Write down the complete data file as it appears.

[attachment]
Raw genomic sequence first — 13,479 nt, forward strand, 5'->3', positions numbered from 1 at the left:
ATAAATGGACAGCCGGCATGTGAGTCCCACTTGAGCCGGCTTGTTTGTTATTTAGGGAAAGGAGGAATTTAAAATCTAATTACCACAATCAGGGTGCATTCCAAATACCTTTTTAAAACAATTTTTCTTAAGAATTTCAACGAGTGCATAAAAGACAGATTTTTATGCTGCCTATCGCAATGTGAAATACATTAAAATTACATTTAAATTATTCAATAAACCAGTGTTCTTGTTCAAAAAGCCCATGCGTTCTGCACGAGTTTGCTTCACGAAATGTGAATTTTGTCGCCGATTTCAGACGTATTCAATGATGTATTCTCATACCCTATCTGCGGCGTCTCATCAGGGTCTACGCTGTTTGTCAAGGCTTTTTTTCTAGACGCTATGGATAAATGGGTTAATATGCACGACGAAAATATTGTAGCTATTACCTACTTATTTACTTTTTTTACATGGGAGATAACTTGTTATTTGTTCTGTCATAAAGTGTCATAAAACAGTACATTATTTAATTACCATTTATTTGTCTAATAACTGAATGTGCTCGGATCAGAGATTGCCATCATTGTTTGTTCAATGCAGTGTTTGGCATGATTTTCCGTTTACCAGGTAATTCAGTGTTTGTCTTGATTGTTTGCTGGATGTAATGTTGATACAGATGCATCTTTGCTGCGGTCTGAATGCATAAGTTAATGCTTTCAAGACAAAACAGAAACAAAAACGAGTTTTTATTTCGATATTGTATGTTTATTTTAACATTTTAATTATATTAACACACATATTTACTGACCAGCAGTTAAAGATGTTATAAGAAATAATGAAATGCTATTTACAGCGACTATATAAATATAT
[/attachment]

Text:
Raw genomic sequence first — 13,479 nt, forward strand, 5'->3', positions numbered from 1 at the left:
ATAAATGGACAGCCGGCATGTGAGTCCCACTTGAGCCGGCTTGTTTGTTATTTAGGGAAAGGAGGAATTTAAAATCTAATTACCACAATCAGGGTGCATTCCAAATACCTTTTTAAAACAATTTTTCTTAAGAATTTCAACGAGTGCATAAAAGACAGATTTTTATGCTGCCTATCGCAATGTGAAATACATTAAAATTACATTTAAATTATTCAATAAACCAGTGTTCTTGTTCAAAAAGCCCATGCGTTCTGCACGAGTTTGCTTCACGAAATGTGAATTTTGTCGCCGATTTCAGACGTATTCAATGATGTATTCTCATACCCTATCTGCGGCGTCTCATCAGGGTCTACGCTGTTTGTCAAGGCTTTTTTTCTAGACGCTATGGATAAATGGGTTAATATGCACGACGAAAATATTGTAGCTATTACCTACTTATTTACTTTTTTTACATGGGAGATAACTTGTTATTTGTTCTGTCATAAAGTGTCATAAAACAGTACATTATTTAATTACCATTTATTTGTCTAATAACTGAATGTGCTCGGATCAGAGATTGCCATCATTGTTTGTTCAATGCAGTGTTTGGCATGATTTTCCGTTTACCAGGTAATTCAGTGTTTGTCTTGATTGTTTGCTGGATGTAATGTTGATACAGATGCATCTTTGCTGCGGTCTGAATGCATAAGTTAATGCTTTCAAGACAAAACAGAAACAAAAACGAGTTTTTATTTCGATATTGTATGTTTATTTTAACATTTTAATTATATTAACACACATATTTACTGACCAGCAGTTAAAGATGTTATAAGAAATAATGAAATGCTATTTACAGCGACTATATAAATATAT